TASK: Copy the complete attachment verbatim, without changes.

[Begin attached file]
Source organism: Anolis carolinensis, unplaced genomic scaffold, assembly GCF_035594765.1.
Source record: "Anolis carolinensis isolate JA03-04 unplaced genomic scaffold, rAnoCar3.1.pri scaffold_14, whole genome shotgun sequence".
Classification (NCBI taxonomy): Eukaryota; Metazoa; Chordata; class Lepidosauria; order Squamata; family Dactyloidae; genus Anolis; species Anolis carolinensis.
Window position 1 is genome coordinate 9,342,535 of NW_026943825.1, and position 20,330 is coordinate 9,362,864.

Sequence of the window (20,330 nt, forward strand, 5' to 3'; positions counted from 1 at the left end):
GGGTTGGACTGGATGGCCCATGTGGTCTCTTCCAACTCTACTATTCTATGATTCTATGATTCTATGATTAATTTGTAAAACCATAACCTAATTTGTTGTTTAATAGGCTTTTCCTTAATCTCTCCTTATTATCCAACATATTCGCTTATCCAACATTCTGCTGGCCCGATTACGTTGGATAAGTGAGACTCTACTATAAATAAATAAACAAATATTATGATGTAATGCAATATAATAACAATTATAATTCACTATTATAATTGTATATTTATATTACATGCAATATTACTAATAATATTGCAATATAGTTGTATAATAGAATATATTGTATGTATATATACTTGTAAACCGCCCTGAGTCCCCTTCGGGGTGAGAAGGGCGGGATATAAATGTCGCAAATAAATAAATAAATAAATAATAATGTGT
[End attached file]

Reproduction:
Source organism: Anolis carolinensis, unplaced genomic scaffold, assembly GCF_035594765.1.
Source record: "Anolis carolinensis isolate JA03-04 unplaced genomic scaffold, rAnoCar3.1.pri scaffold_14, whole genome shotgun sequence".
Classification (NCBI taxonomy): Eukaryota; Metazoa; Chordata; class Lepidosauria; order Squamata; family Dactyloidae; genus Anolis; species Anolis carolinensis.
Window position 1 is genome coordinate 9,342,535 of NW_026943825.1, and position 20,330 is coordinate 9,362,864.

Sequence of the window (20,330 nt, forward strand, 5' to 3'; positions counted from 1 at the left end):
GGGTTGGACTGGATGGCCCATGTGGTCTCTTCCAACTCTACTATTCTATGATTCTATGATTCTATGATTAATTTGTAAAACCATAACCTAATTTGTTGTTTAATAGGCTTTTCCTTAATCTCTCCTTATTATCCAACATATTCGCTTATCCAACATTCTGCTGGCCCGATTACGTTGGATAAGTGAGACTCTACTATAAATAAATAAACAAATATTATGATGTAATGCAATATAATAACAATTATAATTCACTATTATAATTGTATATTTATATTACATGCAATATTACTAATAATATTGCAATATAGTTGTATAATAGAATATATTGTATGTATATATACTTGTAAACCGCCCTGAGTCCCCTTCGGGGTGAGAAGGGCGGGATATAAATGTCGCAAATAAATAAATAAATAAATAATAATGTGT